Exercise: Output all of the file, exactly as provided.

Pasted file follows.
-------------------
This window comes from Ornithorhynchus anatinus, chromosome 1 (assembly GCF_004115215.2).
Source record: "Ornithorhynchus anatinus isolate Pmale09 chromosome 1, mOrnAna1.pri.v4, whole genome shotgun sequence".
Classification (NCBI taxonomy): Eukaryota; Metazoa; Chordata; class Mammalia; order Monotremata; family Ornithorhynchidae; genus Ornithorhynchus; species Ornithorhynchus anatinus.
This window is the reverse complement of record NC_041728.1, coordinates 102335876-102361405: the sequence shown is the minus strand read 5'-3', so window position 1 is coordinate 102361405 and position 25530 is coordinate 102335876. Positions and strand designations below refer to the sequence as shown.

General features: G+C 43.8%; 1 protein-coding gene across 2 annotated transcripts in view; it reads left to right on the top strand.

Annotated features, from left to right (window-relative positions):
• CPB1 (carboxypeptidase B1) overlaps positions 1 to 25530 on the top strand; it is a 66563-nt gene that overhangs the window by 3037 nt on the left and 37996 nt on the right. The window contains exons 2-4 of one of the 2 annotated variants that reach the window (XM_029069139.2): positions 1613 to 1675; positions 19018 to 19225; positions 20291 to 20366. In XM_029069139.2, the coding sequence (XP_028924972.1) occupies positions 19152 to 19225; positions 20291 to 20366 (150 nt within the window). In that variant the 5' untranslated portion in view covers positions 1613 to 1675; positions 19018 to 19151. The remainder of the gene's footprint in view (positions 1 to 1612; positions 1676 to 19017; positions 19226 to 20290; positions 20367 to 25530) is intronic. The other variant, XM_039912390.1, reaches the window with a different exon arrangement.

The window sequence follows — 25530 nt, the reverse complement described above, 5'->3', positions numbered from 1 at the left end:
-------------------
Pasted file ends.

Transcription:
This window comes from Ornithorhynchus anatinus, chromosome 1 (assembly GCF_004115215.2).
Source record: "Ornithorhynchus anatinus isolate Pmale09 chromosome 1, mOrnAna1.pri.v4, whole genome shotgun sequence".
Classification (NCBI taxonomy): Eukaryota; Metazoa; Chordata; class Mammalia; order Monotremata; family Ornithorhynchidae; genus Ornithorhynchus; species Ornithorhynchus anatinus.
This window is the reverse complement of record NC_041728.1, coordinates 102335876-102361405: the sequence shown is the minus strand read 5'-3', so window position 1 is coordinate 102361405 and position 25530 is coordinate 102335876. Positions and strand designations below refer to the sequence as shown.

General features: G+C 43.8%; 1 protein-coding gene across 2 annotated transcripts in view; it reads left to right on the top strand.

Annotated features, from left to right (window-relative positions):
• CPB1 (carboxypeptidase B1) overlaps positions 1 to 25530 on the top strand; it is a 66563-nt gene that overhangs the window by 3037 nt on the left and 37996 nt on the right. The window contains exons 2-4 of one of the 2 annotated variants that reach the window (XM_029069139.2): positions 1613 to 1675; positions 19018 to 19225; positions 20291 to 20366. In XM_029069139.2, the coding sequence (XP_028924972.1) occupies positions 19152 to 19225; positions 20291 to 20366 (150 nt within the window). In that variant the 5' untranslated portion in view covers positions 1613 to 1675; positions 19018 to 19151. The remainder of the gene's footprint in view (positions 1 to 1612; positions 1676 to 19017; positions 19226 to 20290; positions 20367 to 25530) is intronic. The other variant, XM_039912390.1, reaches the window with a different exon arrangement.

The window sequence follows — 25530 nt, the reverse complement described above, 5'->3', positions numbered from 1 at the left end: